Also, try to get 1 person on each boat to take pictures of their competitors while racing and share them with each other after the races. It is really impossible to get a good, complete picture of your own boat while you are sailing on it but pretty easy for someone passing you or whom you pass.
02-21-2013 11:23 PM
Re: race participation

We've also, in the past, put 'better' sailors on other boats to speed them up and get them a taste of being in the thick of it.
This is an excellent idea that works wonders. When we started racing again after a 25 yr break, we loaded Victoria with a bunch of stud and stud-ette racers. These are people who race 2-3 days /week on their own (mostly <30') boats. They descended on our boat and promptly deconstructed it (remove cowls, pull dodger & bimini, etc), making it more or less race ready. I was a little put off, but went with it. We came in near the back of the pack after 21 hours racing.

Five years later, the crew has rotated a bit but we still do one (very competitive) race and have managed to move into the top 50% (barely) of our class. Having them aboard has taught me a lot. And that's on top of 40 years experience. Truly... you don't know how to sail until you've raced.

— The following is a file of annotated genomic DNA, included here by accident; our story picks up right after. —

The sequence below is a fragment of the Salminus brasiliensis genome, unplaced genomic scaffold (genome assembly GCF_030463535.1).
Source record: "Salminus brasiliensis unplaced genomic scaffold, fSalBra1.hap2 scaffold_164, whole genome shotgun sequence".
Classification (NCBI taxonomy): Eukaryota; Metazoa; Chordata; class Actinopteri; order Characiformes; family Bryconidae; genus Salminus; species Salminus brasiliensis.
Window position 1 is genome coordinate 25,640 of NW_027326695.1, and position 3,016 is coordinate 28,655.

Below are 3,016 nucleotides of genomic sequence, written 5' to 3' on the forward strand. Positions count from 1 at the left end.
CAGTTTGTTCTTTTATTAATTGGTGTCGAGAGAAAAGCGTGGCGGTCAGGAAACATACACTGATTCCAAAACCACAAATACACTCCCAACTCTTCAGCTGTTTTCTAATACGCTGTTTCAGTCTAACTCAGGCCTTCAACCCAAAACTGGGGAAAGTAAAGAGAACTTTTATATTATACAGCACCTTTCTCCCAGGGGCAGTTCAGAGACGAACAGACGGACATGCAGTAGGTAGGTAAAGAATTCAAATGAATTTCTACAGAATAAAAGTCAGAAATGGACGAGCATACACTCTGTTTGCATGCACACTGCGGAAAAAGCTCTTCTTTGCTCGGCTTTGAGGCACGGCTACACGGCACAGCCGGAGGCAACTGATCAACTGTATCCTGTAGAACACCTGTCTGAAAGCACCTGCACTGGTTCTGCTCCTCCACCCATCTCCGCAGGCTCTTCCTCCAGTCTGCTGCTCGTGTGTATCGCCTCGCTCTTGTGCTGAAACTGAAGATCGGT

02-21-2013 11:05 PM
Re: race participation

We have an annual event similar to CLucas', where we all sail to a harbor about 10 miles away. The pursuit start allows us to time it so everyone arrives in time for hors d'oeuvres, which are shared between boats on a big raft-up. Sometimes there is a prize for the best hors-d'oeuvres. (A cutting board? A chart placemat? An apron?...) To make the race more interesting, each boat is allowed to use their engine for a total of 20 minutes. We once surprised a competitor by sailing past him, to leeward, despite him running his engine full bore. To attract the interest of younger crew the prize for winning this race is a 3' long toy stuffed animal on a stand with engraved plaques showing the winning boats' names. They also enjoy the overnight aspect and the idea that there are other kids on the other boats who also want to swim or whatever together. We try very hard to come in second, so as not to disappoint someone else's crew.